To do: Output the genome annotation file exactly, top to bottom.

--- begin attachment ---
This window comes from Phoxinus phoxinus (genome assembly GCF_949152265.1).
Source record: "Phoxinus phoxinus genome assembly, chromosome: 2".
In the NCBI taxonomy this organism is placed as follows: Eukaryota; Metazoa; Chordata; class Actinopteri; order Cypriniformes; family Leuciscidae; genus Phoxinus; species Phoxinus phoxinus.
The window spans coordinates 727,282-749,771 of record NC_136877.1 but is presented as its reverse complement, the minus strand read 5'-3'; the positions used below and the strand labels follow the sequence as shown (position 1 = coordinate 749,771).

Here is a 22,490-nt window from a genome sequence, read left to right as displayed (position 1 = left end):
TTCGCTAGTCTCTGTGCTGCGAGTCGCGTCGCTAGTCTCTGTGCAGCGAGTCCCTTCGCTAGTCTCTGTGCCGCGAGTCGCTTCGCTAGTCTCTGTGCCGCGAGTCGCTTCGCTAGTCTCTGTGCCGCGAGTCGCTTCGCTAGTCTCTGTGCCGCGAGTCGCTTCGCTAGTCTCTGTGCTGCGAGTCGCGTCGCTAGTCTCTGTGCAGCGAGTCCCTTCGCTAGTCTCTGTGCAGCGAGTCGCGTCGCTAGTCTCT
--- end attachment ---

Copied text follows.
This window comes from Phoxinus phoxinus (genome assembly GCF_949152265.1).
Source record: "Phoxinus phoxinus genome assembly, chromosome: 2".
In the NCBI taxonomy this organism is placed as follows: Eukaryota; Metazoa; Chordata; class Actinopteri; order Cypriniformes; family Leuciscidae; genus Phoxinus; species Phoxinus phoxinus.
The window spans coordinates 727,282-749,771 of record NC_136877.1 but is presented as its reverse complement, the minus strand read 5'-3'; the positions used below and the strand labels follow the sequence as shown (position 1 = coordinate 749,771).

Here is a 22,490-nt window from a genome sequence, read left to right as displayed (position 1 = left end):
TTCGCTAGTCTCTGTGCTGCGAGTCGCGTCGCTAGTCTCTGTGCAGCGAGTCCCTTCGCTAGTCTCTGTGCCGCGAGTCGCTTCGCTAGTCTCTGTGCCGCGAGTCGCTTCGCTAGTCTCTGTGCCGCGAGTCGCTTCGCTAGTCTCTGTGCCGCGAGTCGCTTCGCTAGTCTCTGTGCTGCGAGTCGCGTCGCTAGTCTCTGTGCAGCGAGTCCCTTCGCTAGTCTCTGTGCAGCGAGTCGCGTCGCTAGTCTCT